Soho and its environs

Saturday, February 25, 2006 Craig Grobler 0 Comments

As it has become my custom to do, I frequented my usual haunt Soho this weekend.
Once upon a time, Soho was rolling farmland. In the Middle Ages it became a Royal Park, and the name originated from a hunting cry of the time - "So-Ho". By the 17th century it had been mostly sold off, and underwent rapid development. It attracted plenty of refugees in the 18th and 19th century, which explains how Greek Street got its name.
The remainder of the afternoon was taken up by popping into:

Ray's Jazz & Café at Foyles

John Snow1 - A major event in the history of public health was the study of an outbreak of cholera in Soho by Dr. John Snow. He identified the cause of the outbreak as the public water pump in Broadwick Street (then named Broad Street), and disabled it, thus ending the outbreak. A replica of the water pump, with a memorial plaque, stands near the location of the original pump (next to the John Snow pub).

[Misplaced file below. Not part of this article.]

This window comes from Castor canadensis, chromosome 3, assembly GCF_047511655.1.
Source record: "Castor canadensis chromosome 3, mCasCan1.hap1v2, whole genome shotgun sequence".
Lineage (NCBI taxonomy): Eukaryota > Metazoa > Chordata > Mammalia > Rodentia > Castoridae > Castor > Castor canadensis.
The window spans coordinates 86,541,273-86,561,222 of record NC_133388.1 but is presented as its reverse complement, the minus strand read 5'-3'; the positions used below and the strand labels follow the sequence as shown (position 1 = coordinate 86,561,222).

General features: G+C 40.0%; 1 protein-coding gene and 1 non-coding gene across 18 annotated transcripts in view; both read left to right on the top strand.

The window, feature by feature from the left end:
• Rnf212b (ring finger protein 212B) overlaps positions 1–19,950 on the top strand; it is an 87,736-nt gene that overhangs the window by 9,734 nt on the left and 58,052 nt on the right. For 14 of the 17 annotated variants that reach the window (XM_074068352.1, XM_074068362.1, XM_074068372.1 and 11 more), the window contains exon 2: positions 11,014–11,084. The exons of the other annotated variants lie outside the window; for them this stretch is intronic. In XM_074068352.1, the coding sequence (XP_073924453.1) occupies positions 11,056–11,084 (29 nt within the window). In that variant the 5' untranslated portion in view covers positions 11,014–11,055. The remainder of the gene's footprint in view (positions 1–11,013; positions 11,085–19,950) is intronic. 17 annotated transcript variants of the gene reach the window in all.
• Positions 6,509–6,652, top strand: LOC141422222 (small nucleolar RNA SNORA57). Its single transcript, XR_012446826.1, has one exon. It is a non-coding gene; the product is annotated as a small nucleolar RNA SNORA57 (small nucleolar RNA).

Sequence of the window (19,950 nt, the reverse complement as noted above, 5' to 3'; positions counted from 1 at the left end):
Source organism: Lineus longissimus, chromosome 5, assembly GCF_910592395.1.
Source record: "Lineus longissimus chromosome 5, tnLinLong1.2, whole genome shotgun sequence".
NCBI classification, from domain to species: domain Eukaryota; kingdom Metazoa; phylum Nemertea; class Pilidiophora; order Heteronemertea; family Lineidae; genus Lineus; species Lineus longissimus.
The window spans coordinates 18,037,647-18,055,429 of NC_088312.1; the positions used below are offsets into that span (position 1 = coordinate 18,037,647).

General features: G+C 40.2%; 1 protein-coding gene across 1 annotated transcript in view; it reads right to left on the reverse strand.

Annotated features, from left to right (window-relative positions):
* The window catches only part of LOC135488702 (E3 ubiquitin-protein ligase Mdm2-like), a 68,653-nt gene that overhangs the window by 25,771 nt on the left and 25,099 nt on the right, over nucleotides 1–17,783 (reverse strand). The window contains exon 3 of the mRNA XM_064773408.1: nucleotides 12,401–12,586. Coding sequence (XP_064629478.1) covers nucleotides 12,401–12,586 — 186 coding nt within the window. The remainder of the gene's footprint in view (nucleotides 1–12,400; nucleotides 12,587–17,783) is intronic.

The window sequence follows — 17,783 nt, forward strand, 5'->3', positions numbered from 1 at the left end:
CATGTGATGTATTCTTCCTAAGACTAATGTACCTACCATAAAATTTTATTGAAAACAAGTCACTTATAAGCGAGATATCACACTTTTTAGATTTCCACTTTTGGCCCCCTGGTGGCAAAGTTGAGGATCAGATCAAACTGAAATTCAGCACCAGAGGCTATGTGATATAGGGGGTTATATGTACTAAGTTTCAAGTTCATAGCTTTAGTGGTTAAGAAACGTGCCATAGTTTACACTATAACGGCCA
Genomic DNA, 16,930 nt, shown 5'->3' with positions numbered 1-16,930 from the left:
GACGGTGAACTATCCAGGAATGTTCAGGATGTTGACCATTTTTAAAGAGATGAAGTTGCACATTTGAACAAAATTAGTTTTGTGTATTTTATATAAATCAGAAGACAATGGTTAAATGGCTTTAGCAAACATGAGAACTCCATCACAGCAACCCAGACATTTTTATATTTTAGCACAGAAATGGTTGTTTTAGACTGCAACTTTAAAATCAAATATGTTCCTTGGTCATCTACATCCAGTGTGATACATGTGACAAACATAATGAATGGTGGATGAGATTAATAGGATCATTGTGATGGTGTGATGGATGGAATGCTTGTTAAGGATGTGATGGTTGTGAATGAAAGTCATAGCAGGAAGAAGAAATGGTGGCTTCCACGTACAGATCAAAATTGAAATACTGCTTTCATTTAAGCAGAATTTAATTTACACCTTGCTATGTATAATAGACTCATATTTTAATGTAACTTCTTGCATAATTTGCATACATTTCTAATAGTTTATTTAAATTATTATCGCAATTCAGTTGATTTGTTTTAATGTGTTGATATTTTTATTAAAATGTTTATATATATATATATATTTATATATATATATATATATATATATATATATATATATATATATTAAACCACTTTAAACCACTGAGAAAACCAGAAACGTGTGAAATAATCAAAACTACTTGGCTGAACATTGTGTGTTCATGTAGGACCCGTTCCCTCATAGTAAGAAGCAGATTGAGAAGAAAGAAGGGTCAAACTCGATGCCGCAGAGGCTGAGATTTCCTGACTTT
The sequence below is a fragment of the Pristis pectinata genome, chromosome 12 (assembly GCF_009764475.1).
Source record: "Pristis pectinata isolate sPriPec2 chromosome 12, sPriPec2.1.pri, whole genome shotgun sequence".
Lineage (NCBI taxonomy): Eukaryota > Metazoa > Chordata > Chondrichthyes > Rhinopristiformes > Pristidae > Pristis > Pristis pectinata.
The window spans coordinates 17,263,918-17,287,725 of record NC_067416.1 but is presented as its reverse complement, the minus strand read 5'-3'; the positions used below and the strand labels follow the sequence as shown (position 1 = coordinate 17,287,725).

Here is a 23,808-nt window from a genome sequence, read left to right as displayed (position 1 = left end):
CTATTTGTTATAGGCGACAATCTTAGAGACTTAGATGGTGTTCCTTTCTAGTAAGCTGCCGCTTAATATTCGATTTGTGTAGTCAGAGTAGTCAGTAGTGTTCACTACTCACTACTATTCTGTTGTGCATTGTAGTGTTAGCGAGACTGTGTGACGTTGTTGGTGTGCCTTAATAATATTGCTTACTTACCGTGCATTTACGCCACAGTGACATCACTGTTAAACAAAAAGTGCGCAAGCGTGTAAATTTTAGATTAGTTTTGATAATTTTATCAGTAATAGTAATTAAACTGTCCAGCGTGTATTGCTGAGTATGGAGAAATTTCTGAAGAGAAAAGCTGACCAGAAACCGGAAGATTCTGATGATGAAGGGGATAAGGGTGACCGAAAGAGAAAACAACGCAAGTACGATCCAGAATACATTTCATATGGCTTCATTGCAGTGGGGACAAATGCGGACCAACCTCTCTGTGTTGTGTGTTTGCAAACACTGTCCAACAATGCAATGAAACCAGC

Cosh - Cosh will showcase work from 13 artists including Airside (who boast Fred Deakin as a member), work from award winning Gregory Gilbert George and also Michael Gillette who is renowned in the UK for his companionable observations of the working lives of pop stars.

The English Maid - The 1933 Dutch barge, which was used in World War II to transport German troops along the Seine, is now home to one of the staples of British culture: a pub.